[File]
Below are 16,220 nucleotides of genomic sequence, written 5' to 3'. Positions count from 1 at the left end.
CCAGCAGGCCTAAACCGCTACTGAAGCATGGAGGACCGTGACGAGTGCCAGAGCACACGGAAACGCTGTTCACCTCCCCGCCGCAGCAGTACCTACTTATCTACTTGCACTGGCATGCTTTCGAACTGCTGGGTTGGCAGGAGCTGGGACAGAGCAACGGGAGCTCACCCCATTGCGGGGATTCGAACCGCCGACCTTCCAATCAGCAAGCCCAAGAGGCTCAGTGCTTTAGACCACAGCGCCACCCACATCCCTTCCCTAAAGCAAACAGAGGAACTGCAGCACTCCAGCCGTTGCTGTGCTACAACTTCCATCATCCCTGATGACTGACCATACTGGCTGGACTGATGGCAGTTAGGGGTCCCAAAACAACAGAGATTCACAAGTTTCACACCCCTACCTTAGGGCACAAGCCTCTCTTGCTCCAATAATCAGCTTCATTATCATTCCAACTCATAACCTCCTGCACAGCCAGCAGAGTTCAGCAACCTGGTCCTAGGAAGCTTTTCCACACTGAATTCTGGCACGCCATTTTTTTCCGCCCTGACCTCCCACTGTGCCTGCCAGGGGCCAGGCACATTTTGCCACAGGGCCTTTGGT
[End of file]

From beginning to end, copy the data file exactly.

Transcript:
Below are 16,220 nucleotides of genomic sequence, written 5' to 3'. Positions count from 1 at the left end.
CCAGCAGGCCTAAACCGCTACTGAAGCATGGAGGACCGTGACGAGTGCCAGAGCACACGGAAACGCTGTTCACCTCCCCGCCGCAGCAGTACCTACTTATCTACTTGCACTGGCATGCTTTCGAACTGCTGGGTTGGCAGGAGCTGGGACAGAGCAACGGGAGCTCACCCCATTGCGGGGATTCGAACCGCCGACCTTCCAATCAGCAAGCCCAAGAGGCTCAGTGCTTTAGACCACAGCGCCACCCACATCCCTTCCCTAAAGCAAACAGAGGAACTGCAGCACTCCAGCCGTTGCTGTGCTACAACTTCCATCATCCCTGATGACTGACCATACTGGCTGGACTGATGGCAGTTAGGGGTCCCAAAACAACAGAGATTCACAAGTTTCACACCCCTACCTTAGGGCACAAGCCTCTCTTGCTCCAATAATCAGCTTCATTATCATTCCAACTCATAACCTCCTGCACAGCCAGCAGAGTTCAGCAACCTGGTCCTAGGAAGCTTTTCCACACTGAATTCTGGCACGCCATTTTTTTCCGCCCTGACCTCCCACTGTGCCTGCCAGGGGCCAGGCACATTTTGCCACAGGGCCTTTGGT